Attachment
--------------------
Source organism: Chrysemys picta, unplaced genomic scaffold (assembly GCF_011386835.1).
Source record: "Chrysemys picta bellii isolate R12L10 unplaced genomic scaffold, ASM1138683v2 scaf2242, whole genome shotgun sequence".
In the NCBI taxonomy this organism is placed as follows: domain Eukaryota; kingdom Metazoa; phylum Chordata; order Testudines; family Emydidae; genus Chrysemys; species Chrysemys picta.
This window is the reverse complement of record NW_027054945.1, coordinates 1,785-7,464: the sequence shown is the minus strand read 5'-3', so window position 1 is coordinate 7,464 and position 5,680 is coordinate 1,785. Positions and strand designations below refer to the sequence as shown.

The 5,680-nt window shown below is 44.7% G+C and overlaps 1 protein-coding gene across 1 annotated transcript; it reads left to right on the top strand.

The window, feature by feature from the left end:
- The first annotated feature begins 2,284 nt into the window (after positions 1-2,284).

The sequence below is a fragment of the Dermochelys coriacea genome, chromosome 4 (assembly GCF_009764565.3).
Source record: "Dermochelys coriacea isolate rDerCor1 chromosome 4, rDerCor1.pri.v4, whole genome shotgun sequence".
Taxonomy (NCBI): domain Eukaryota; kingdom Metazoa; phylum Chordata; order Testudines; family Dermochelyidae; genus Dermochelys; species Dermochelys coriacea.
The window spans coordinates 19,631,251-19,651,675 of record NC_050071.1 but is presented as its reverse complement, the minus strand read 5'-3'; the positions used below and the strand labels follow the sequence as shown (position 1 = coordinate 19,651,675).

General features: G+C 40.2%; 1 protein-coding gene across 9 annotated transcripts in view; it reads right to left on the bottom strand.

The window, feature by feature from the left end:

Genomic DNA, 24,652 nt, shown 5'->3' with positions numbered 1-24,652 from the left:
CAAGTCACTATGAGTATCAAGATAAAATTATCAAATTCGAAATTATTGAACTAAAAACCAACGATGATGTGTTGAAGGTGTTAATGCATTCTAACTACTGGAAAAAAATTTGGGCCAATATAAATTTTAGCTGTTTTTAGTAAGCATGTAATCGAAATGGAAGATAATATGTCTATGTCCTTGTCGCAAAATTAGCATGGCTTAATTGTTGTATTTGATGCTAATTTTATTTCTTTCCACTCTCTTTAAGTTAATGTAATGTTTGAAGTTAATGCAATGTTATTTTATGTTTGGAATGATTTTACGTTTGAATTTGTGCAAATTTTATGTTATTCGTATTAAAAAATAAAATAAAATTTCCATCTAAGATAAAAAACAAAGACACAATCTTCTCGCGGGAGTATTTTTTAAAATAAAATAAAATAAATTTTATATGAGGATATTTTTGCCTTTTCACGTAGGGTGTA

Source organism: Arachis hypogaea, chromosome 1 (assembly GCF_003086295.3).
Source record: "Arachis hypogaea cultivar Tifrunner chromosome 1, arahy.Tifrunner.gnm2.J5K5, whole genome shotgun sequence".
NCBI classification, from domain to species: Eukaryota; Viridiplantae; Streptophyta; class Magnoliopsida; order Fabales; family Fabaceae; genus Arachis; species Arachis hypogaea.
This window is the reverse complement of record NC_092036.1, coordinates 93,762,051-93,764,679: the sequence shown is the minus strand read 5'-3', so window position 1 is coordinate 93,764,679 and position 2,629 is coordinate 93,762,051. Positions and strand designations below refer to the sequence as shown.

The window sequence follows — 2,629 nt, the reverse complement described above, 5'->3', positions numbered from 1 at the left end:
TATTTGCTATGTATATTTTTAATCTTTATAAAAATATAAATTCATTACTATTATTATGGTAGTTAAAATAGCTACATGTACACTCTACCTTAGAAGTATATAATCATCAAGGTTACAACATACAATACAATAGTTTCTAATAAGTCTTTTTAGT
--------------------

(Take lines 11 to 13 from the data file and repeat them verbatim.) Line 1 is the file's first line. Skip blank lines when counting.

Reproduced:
The window spans coordinates 19,631,251-19,651,675 of record NC_050071.1 but is presented as its reverse complement, the minus strand read 5'-3'; the positions used below and the strand labels follow the sequence as shown (position 1 = coordinate 19,651,675).

General features: G+C 40.2%; 1 protein-coding gene across 9 annotated transcripts in view; it reads right to left on the bottom strand.

The window, feature by feature from the left end: